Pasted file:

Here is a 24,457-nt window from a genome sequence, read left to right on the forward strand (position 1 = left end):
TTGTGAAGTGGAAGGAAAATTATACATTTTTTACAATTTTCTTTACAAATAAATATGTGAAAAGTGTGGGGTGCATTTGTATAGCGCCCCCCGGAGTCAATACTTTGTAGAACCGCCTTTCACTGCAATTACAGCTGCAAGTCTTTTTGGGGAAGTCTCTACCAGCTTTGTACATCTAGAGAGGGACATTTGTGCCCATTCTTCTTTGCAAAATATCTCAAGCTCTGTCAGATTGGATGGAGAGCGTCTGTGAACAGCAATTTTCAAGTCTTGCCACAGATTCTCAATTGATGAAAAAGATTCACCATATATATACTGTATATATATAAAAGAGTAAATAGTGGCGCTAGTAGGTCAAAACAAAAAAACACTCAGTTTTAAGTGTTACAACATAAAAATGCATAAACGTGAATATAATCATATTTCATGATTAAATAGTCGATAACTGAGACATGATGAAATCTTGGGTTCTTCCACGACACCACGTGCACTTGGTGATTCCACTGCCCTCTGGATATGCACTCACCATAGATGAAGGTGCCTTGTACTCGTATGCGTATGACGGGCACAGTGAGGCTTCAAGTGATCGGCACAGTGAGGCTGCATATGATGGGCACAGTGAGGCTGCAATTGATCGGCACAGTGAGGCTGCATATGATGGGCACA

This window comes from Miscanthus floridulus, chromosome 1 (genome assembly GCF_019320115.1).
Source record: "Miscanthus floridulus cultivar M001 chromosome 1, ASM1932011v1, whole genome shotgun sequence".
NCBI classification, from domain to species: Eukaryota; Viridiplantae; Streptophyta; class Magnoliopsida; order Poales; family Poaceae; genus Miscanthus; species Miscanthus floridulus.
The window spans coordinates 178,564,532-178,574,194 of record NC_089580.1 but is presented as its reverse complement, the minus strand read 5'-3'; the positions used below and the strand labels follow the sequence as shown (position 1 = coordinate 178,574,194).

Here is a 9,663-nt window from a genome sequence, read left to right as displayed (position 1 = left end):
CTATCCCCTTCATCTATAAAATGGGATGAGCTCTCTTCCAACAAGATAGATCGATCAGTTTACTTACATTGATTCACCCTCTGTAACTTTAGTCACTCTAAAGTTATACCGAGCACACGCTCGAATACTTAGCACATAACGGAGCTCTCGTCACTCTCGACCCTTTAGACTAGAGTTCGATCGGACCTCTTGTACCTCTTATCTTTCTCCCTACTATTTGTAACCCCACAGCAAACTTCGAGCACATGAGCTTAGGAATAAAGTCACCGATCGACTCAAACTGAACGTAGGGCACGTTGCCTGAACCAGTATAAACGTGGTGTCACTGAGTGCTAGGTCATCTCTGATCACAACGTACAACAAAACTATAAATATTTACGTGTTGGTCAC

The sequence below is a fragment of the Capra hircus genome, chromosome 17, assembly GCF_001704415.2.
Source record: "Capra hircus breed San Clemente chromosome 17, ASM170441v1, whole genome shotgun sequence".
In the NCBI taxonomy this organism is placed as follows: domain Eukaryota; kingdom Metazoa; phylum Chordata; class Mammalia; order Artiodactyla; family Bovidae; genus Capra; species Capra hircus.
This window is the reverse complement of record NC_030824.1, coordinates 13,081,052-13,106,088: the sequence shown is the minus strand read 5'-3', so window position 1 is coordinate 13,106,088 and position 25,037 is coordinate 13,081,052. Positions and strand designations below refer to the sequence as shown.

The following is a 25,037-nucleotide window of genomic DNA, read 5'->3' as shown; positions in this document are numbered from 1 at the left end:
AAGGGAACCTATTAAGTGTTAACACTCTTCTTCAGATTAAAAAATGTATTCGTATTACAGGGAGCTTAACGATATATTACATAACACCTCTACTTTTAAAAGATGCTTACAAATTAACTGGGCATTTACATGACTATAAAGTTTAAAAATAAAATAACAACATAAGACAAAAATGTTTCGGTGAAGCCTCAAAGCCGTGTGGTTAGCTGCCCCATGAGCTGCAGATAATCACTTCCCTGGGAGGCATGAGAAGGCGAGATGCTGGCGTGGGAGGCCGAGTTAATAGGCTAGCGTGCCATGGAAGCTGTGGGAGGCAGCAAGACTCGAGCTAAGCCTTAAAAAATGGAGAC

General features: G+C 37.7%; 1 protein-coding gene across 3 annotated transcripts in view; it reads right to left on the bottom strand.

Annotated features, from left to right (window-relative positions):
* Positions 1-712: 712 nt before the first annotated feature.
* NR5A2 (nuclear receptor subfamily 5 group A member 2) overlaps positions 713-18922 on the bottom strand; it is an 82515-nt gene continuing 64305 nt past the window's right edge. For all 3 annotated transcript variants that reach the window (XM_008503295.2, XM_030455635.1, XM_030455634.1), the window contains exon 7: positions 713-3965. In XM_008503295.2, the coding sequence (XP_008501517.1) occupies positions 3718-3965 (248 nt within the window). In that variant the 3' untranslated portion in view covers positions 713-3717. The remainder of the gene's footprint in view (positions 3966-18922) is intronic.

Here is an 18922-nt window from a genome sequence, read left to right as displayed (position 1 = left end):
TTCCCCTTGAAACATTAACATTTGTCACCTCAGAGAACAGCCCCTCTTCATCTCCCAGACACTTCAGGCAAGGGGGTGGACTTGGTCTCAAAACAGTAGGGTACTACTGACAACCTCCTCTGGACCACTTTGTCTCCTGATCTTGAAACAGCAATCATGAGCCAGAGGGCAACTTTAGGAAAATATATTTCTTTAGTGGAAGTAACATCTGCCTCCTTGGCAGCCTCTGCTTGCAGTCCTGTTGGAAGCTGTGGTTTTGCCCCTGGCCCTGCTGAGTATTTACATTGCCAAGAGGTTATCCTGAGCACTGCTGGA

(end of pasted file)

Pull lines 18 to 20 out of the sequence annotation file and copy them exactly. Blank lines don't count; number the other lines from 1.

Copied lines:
* NR5A2 (nuclear receptor subfamily 5 group A member 2) overlaps positions 713-18922 on the bottom strand; it is an 82515-nt gene continuing 64305 nt past the window's right edge. For all 3 annotated transcript variants that reach the window (XM_008503295.2, XM_030455635.1, XM_030455634.1), the window contains exon 7: positions 713-3965. In XM_008503295.2, the coding sequence (XP_008501517.1) occupies positions 3718-3965 (248 nt within the window). In that variant the 3' untranslated portion in view covers positions 713-3717. The remainder of the gene's footprint in view (positions 3966-18922) is intronic.

Here is an 18922-nt window from a genome sequence, read left to right as displayed (position 1 = left end):
TTCCCCTTGAAACATTAACATTTGTCACCTCAGAGAACAGCCCCTCTTCATCTCCCAGACACTTCAGGCAAGGGGGTGGACTTGGTCTCAAAACAGTAGGGTACTACTGACAACCTCCTCTGGACCACTTTGTCTCCTGATCTTGAAACAGCAATCATGAGCCAGAGGGCAACTTTAGGAAAATATATTTCTTTAGTGGAAGTAACATCTGCCTCCTTGGCAGCCTCTGCTTGCAGTCCTGTTGGAAGCTGTGGTTTTGCCCCTGGCCCTGCTGAGTATTTACATTGCCAAGAGGTTATCCTGAGCACTGCTGGA